/ Modified oct 15, 2020 3:43 p.m.

'Falling on deaf ears': Tohono O'odham Nation reacts to use of force at Indigenous protest

Tohono O'odham Nation Chairman Ned Norris Jr. says tribal needs along the border are being ignored.

DPS lineup A line of DPS officers forms in front of an Indigenous Peoples' Day Protest north of the Lukeville Port of Entry on Oct. 12, 2020.
Rafael Samanez

State and tribal leaders are speaking out against law enforcement use of force as scenes from an Indigenous-led demonstration this week continue to circulate.

As a dozen of states celebrated Indigenous Peoples' Day on Monday, around 30 demonstrators formed a blockade across a Border Patrol checkpoint north of the Lukeville Port of Entry on State Route 85, praying, singing and speaking against border wall construction.

Department of Public Safety troopers fired tear gas, smoke canisters and rubber bullets into the crowd when they refused to leave the roadway. Eleven people were arrested. They face misdemeanor charges of blocking a roadway and refusal to disperse. One faces a felony resisting arrest charge.

It’s the most intense escalation in a series of nonviolent demonstrations that O'odham organizers from the Tohono O’odham Nation and others have led for weeks against construction on ancestral land.

Footage shot by Rafael Samanez at the scene shows officers tackling a protester to the ground. Organizers say at least two people were shot in the chest with rubber bullets, one of which was caught on Samanez's video.

Footage of O'odham Tribal Member Getting Shot by Arizona Department of Public Safety from Rafael Samanez on Vimeo.

This week Southern Arizona Congressman Raúl Grijalva called for an investigation into the incident.

In a statement released Tuesday night, Tohono O’odham Chairman Ned Norris Jr. also condemned the incident, calling the use of tear gas "utterly appalling." He said this escalation was the latest example of tribal rights along the border being ignored.

"Members of our tribal nation and other tribal nations and non-Natives are having to exercise their constitutional right to express themselves in this fashion just because the president wants to build his wall," he said.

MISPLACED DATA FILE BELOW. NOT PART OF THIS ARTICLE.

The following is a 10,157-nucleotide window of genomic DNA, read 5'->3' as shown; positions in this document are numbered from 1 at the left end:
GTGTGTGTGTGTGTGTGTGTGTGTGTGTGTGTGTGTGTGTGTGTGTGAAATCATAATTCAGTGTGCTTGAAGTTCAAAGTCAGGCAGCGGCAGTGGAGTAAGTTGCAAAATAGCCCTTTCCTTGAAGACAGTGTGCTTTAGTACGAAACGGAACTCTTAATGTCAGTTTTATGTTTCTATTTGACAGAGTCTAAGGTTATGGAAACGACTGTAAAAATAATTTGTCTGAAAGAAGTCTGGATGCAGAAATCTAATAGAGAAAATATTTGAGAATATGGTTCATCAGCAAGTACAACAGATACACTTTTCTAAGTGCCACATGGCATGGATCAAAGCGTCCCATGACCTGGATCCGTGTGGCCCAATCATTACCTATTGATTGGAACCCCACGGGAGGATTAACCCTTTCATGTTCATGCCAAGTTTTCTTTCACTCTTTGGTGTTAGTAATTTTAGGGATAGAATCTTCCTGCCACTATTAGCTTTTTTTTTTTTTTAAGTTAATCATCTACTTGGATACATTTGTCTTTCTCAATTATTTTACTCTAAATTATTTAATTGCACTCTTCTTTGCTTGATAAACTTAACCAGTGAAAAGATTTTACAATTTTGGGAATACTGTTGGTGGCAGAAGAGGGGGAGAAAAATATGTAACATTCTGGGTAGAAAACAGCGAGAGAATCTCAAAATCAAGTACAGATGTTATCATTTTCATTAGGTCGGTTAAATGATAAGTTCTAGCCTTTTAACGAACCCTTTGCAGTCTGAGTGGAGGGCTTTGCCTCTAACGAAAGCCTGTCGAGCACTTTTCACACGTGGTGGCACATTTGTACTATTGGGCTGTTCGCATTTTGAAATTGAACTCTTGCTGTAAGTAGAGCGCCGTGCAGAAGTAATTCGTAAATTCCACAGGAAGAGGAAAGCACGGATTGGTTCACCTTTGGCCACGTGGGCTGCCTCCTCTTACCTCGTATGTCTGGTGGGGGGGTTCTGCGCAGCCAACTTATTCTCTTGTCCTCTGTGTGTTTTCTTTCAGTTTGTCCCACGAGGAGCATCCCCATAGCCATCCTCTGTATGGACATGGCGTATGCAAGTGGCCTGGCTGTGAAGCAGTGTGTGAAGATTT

Construction on the Trump administration’s 30-foot-tall steel bollard wall began at Organ Pipe Cactus National Monument earlier this year, just west of the tribal nation’s 62 mile border boundary.

Since taking office more than a year ago, Norris Jr. said his government has been left out of the conversation.

"I can’t sit here and honestly say that I have felt that we’ve made any progress in securing a meaningful ear and consultation with the United States government," he said. "I know how much effort we have put in to try to get some understanding, compassion and some level of cooperation, but it's frustrating because it seems like the efforts are falling on deaf ears."

Norris Jr. said his office has offered recommendations like buffer zones between construction and sacred sites, and limits on where groundwater can be pumped, but many of those have been ignored.

U.S. Customs and Border Protection is supposed to consult with tribes like the Tohono O’odham Nation in matters that concern their land or sacred sites. Speaking to Arizona Public Media at a media event this week, Tucson Sector Border Patrol Chief Roy Villareal said his agency speaks with tribal liaisons regularly.

"We do everything within our power to make sure that we keep them notified of construction events that may be impacting the nation, and again it’s a robust relationship, it continues, and we’re going to make every effort we can to make sure we address their concerns and needs," he said.

Norris Jr. said liaisons from the tribe’s historical preservation office do communicate with Border Patrol. But he argues that process falls short of true, government-to-government consultation because it fails to address tribal leaders or consider alternatives to construction.

"I’m not going to sit here and talk with you about ways that you can accomplish your wall. It’s a wall that we would rather see go away."

Norris Jr.’s government has joined a host of environmental lawsuits against the project and said the tribe will continue pushing the U.S. government to uphold its responsibilities to tribes.

Still, construction presses on, advancing on burial grounds and sacred sites like Quitobaquito Springs, an imperiled water source and man-made pond that’s part of the Hia-Ced O’odham homeland — a tribe not federally recognized.

O'odham demonstrators staged actions along the construction line there for weeks before Park Service officials closed the road to get there last month. Norris Jr. says that means O’odham who visit burial sites and conduct ceremonies there have been cut off.

Amber Lee Ortega, a Hia-Ced O’odham and Tohono O'odham woman, was one of two people arrested near the site in September for trying to stop construction by physically blocking machinery. Speaking to a crowd of supporters in Tucson last week, Ortega said her relatives are buried there. Watching the destruction, she felt called to protect it.

"We were arrested for standing on our land, for invoking our religious freedom act. We were there to sing and pray, we were there to protect," she said. "We were there to fulfill our role as O’odham."

This week Customs and Border Protection announced 360 miles of wall had been completed across the border. Indigenous organizers say they’ll keep staging demonstrations as long as construction continues.

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